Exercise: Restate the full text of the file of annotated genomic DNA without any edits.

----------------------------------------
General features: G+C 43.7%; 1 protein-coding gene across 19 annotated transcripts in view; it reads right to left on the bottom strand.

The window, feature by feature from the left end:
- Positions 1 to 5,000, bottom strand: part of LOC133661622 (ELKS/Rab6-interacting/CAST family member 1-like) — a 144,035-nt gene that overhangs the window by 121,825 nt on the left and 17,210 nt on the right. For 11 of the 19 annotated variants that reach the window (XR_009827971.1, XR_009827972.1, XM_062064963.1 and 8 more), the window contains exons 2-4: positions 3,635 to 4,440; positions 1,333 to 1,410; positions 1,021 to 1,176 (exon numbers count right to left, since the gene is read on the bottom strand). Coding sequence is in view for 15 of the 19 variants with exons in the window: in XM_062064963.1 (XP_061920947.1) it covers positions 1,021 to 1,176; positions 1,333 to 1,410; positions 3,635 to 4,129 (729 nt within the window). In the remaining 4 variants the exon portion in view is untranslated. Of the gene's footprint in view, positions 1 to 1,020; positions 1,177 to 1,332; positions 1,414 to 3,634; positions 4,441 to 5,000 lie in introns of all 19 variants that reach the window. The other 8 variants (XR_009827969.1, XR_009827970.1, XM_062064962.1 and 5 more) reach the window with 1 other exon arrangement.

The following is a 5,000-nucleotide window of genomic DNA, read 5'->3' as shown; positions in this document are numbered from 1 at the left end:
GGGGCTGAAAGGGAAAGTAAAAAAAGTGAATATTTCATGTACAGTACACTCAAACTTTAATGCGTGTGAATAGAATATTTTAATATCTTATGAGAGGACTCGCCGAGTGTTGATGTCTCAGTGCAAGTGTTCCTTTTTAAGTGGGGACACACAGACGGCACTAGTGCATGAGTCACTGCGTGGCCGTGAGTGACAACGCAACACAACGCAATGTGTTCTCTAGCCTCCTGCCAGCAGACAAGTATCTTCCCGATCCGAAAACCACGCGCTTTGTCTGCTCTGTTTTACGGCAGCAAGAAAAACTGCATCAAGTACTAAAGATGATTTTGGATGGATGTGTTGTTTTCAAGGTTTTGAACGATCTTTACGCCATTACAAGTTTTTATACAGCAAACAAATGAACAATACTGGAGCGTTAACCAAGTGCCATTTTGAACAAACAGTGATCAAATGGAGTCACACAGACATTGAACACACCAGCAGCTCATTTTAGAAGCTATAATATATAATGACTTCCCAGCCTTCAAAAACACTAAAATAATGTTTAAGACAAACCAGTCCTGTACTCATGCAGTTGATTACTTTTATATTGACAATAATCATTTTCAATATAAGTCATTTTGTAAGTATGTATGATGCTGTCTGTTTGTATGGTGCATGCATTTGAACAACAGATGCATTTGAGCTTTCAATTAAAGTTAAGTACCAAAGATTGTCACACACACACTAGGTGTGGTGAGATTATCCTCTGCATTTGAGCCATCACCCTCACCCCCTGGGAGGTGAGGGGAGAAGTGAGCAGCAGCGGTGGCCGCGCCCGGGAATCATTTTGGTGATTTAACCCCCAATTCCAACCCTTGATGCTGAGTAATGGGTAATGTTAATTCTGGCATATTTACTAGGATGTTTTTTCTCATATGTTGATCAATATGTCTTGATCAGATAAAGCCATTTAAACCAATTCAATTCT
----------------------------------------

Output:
General features: G+C 43.7%; 1 protein-coding gene across 19 annotated transcripts in view; it reads right to left on the bottom strand.

The window, feature by feature from the left end:
- Positions 1 to 5,000, bottom strand: part of LOC133661622 (ELKS/Rab6-interacting/CAST family member 1-like) — a 144,035-nt gene that overhangs the window by 121,825 nt on the left and 17,210 nt on the right. For 11 of the 19 annotated variants that reach the window (XR_009827971.1, XR_009827972.1, XM_062064963.1 and 8 more), the window contains exons 2-4: positions 3,635 to 4,440; positions 1,333 to 1,410; positions 1,021 to 1,176 (exon numbers count right to left, since the gene is read on the bottom strand). Coding sequence is in view for 15 of the 19 variants with exons in the window: in XM_062064963.1 (XP_061920947.1) it covers positions 1,021 to 1,176; positions 1,333 to 1,410; positions 3,635 to 4,129 (729 nt within the window). In the remaining 4 variants the exon portion in view is untranslated. Of the gene's footprint in view, positions 1 to 1,020; positions 1,177 to 1,332; positions 1,414 to 3,634; positions 4,441 to 5,000 lie in introns of all 19 variants that reach the window. The other 8 variants (XR_009827969.1, XR_009827970.1, XM_062064962.1 and 5 more) reach the window with 1 other exon arrangement.

The following is a 5,000-nucleotide window of genomic DNA, read 5'->3' as shown; positions in this document are numbered from 1 at the left end:
GGGGCTGAAAGGGAAAGTAAAAAAAGTGAATATTTCATGTACAGTACACTCAAACTTTAATGCGTGTGAATAGAATATTTTAATATCTTATGAGAGGACTCGCCGAGTGTTGATGTCTCAGTGCAAGTGTTCCTTTTTAAGTGGGGACACACAGACGGCACTAGTGCATGAGTCACTGCGTGGCCGTGAGTGACAACGCAACACAACGCAATGTGTTCTCTAGCCTCCTGCCAGCAGACAAGTATCTTCCCGATCCGAAAACCACGCGCTTTGTCTGCTCTGTTTTACGGCAGCAAGAAAAACTGCATCAAGTACTAAAGATGATTTTGGATGGATGTGTTGTTTTCAAGGTTTTGAACGATCTTTACGCCATTACAAGTTTTTATACAGCAAACAAATGAACAATACTGGAGCGTTAACCAAGTGCCATTTTGAACAAACAGTGATCAAATGGAGTCACACAGACATTGAACACACCAGCAGCTCATTTTAGAAGCTATAATATATAATGACTTCCCAGCCTTCAAAAACACTAAAATAATGTTTAAGACAAACCAGTCCTGTACTCATGCAGTTGATTACTTTTATATTGACAATAATCATTTTCAATATAAGTCATTTTGTAAGTATGTATGATGCTGTCTGTTTGTATGGTGCATGCATTTGAACAACAGATGCATTTGAGCTTTCAATTAAAGTTAAGTACCAAAGATTGTCACACACACACTAGGTGTGGTGAGATTATCCTCTGCATTTGAGCCATCACCCTCACCCCCTGGGAGGTGAGGGGAGAAGTGAGCAGCAGCGGTGGCCGCGCCCGGGAATCATTTTGGTGATTTAACCCCCAATTCCAACCCTTGATGCTGAGTAATGGGTAATGTTAATTCTGGCATATTTACTAGGATGTTTTTTCTCATATGTTGATCAATATGTCTTGATCAGATAAAGCCATTTAAACCAATTCAATTCT